Baixa diversidade genética entre populações de vacas associadas a programas de produção in vitro de embriões foi evidenciada. Níveis de endogamia variáveis dentro das populações foram observados. Abordagens da genética populacional assim como de diversidade ecológica podem ser implementadas na tentativa de estimar de maneira mais abrangente a diversidade genética em populações animais de interesse pecuário.

Palavras-Chave: endogamia; frequência alélica; heterozigosidade; marcadores microssatélite; oócito


Currently, a large part of the genetic transfer material in cattle occurs through the use of female- mediated reproductive biotechnologies. In this regard, the Brazilian market for in vitro production of cattle embryos accounts for approximately 70% of the global production (IETS, 2016). The main impact female-mediated assisted reproductive technologies (ARTs), such as multiple ovulation and embryo transfer (MOET) and ultrasound-guided follicular puncture, or ovum pick-up (OPU), followed by in vitro fertilization and embryo transfer (IVF) is focused on the creation and dissemination of the genetic gain, as well as reduction of the interval between generations in the populations of the animals involved, through the production of superior individuals (Pryce et al., 2010).

The greater participation of females in genetic improvement programs associated with ARTs can be attributed, among other aspects, to the ease of estimating the genetic merit for traits directly linked to sex (Dassonneville et al., 2012).

Recent studies using stochastic and deterministic simulation models have shown that the genetic gain obtained with the use of ARTs in cattle populations can be significant. Increases from 23% (with MOET) to 98% (with OPU-IVF) have been obtained (Pedersen et al., 2012; Pryce et al., 2010). However, due to the small number of progenitors that contribute to the next generation, the additional genetic gain can be accompanied by an increase in endogamy within the population and among descendants, with the consequent reduction of genetic diversity (Pedersen et al., 2012).

Considering that sufficient genetic variation is necessary in animal populations, both for adaptation and resistance, and for ongoing genetic improvement of traits with economic importance (Biscarini et al., 2015), the objective of this work was to assess the genetic diversity in elite female cattle populations used in commercial in vitro embryo production.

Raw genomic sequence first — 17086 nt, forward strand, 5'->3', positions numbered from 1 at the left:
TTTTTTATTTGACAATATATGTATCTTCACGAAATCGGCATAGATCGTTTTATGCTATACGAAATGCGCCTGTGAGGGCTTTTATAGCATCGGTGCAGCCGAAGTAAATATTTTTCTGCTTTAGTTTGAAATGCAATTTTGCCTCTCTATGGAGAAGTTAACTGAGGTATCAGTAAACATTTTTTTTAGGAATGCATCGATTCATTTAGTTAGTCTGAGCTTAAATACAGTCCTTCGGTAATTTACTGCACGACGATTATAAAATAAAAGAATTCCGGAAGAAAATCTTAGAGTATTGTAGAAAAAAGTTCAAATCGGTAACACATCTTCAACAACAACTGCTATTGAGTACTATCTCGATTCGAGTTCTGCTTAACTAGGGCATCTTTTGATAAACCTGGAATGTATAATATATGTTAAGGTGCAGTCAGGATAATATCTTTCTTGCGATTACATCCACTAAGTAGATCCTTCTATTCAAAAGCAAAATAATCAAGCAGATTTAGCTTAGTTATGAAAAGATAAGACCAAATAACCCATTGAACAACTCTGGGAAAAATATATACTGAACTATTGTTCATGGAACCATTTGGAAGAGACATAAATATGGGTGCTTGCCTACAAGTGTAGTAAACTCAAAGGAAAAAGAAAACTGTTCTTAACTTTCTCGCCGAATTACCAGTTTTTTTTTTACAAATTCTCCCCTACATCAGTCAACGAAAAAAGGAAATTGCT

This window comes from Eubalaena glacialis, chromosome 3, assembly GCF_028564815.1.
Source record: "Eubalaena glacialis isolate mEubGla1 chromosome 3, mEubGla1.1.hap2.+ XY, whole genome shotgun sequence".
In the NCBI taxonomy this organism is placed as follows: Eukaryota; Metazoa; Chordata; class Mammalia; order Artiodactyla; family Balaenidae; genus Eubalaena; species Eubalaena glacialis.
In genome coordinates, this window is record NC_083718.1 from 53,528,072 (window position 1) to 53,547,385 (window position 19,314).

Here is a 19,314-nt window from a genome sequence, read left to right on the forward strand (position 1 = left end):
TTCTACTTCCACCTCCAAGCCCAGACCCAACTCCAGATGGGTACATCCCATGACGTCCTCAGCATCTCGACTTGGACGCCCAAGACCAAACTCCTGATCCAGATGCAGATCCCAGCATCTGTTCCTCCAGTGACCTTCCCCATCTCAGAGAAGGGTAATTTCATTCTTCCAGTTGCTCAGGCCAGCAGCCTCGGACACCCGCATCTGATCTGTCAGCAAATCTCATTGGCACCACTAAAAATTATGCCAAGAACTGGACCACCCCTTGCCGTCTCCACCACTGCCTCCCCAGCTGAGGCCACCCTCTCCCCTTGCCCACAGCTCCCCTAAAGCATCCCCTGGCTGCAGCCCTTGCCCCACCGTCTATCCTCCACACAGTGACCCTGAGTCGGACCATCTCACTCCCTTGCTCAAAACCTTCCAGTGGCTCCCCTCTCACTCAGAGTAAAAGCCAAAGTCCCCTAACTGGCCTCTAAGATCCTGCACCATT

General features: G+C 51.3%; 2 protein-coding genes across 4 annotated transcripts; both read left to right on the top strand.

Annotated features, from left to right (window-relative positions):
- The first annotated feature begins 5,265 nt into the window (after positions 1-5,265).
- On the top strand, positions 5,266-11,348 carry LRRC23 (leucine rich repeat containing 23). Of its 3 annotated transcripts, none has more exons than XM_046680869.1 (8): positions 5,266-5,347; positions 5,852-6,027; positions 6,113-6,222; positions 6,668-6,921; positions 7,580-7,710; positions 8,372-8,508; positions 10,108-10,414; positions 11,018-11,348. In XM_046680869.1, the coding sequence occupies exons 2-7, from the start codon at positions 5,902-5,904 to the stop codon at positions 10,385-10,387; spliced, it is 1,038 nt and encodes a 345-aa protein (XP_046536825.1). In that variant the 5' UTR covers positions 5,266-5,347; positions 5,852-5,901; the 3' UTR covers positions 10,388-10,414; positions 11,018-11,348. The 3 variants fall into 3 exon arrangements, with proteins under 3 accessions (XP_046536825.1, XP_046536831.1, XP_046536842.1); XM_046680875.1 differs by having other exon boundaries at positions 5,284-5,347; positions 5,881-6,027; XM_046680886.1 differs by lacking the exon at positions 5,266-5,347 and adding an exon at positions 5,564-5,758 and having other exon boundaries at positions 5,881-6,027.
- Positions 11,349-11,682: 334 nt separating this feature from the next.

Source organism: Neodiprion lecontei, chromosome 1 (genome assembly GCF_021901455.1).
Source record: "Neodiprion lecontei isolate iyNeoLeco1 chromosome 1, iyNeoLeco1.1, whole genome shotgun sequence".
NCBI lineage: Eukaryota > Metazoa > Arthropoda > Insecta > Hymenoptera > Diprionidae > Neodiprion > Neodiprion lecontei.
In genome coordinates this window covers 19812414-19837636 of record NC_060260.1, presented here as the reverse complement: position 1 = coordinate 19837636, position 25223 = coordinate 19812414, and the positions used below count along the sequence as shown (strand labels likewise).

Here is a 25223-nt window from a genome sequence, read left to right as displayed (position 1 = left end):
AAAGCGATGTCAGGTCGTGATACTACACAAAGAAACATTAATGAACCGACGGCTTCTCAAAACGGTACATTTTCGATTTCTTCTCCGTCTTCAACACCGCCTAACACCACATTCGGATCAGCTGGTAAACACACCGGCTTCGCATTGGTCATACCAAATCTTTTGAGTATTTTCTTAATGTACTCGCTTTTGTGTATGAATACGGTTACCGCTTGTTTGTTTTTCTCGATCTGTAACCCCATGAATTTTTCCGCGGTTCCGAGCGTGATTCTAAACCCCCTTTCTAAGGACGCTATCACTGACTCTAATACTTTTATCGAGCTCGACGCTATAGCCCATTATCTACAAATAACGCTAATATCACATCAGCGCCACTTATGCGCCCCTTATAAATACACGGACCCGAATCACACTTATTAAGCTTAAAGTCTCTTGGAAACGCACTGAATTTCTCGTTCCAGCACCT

Material and methods

Ethical considerations

This study was approved by the Ethics Committee on Animal Experimentation of Norte Fluminense State University (UENF Protocol no. 243, March 11, 2014).

Population studied

Fifty adult dairy cows of the Gir breed (Bos taurus indicus) were evaluated, used as oocyte donors in commercial programs existing for more than four years in the Brazilian industry for in vitro embryo production (Table 1).

Table 1 Summary of genetic diversity indices (average) across three oocyte donor cow populations in 19 loci. 

Na= number of different alleles; Ne= number of effective alleles; Np = number of private alleles; AR= allelic richness; pAR = private allelic richness; Pl= percentage of polymorphic loci; Ho= observed heterozygosity; He= expected heterozygosity, and F= fixation index.

The samples were collected in three populations on farms located in three municipalities in the state of Rio de Janeiro, Brazil: Campos dos Goytacazes (Population 1, n= 6; 21°45′ 16″ South and 41°19′28″ West), Rio das Flores (Population 2, n= 27; 22° 9’ 32″ South and 43° 34’ 52″ West) and Valença (Population 3, n= 27; 22º14’44″ South and 43º42’ 01″ West). To assure representativeness of the samples, all donor cows of each farm were included. The animals studied were born in each farm; they were self-sufficient herds in repositioning of females.

DNA extraction and genotyping

The genomic DNA was obtained from tail hair follicles. The extraction and purification steps were carried using the NucleoSpin tissue kit (Macherey- Nagel, Düren, Germany), following the manufacturer’s instructions. The DNA concentrations were measured with a spectrophotometer (NanoDropTM 2000-Thermo Science).

The animals were genotyped using 20 microsatellite markers recommended for routine identification of kinship and paternity in cattle by the International Society for Animal Genetics (ISAG), 14 of them belonging to the main group of markers (BM1818, BM1824, BM2113, ETH10, ETH225, ETH30, INRA23, INRA63, SPS115, TGLA122, TGLA126, TGLA227, TGLA53 and TGLA57), and 6 to the additional group (CSSM66, ETH152, ILSTS06, INRA05, INRA172 and AE129). The genotyping was performed with a capillary sequencer (MegaBACE 1000 DNA Analysis System - GE Healthcare). The marker ILTS06 was excluded from the analysis due to its scarcity of amplification in the genotyped animals.

Population indicators of genetic diversity

The basic descriptive statistics of the population genetics were used to estimate the diversity within the breed divided into sub-populations, using the GenAlEx software, version 6.502 (Peakall and Smouse, 2012). The following parameters were estimated: number of different alleles (Na), number of effective alleles (Ne), number of private alleles (Np), percentage of polymorphic loci (Pl), observed heterozygosity (Ho), expected heterozygosity (He), and fixation index (F). To evaluate the genetic diversity and estimate the variance components of the populations, analysis of molecular variance (AMOVA) was applied based on microsatellite loci.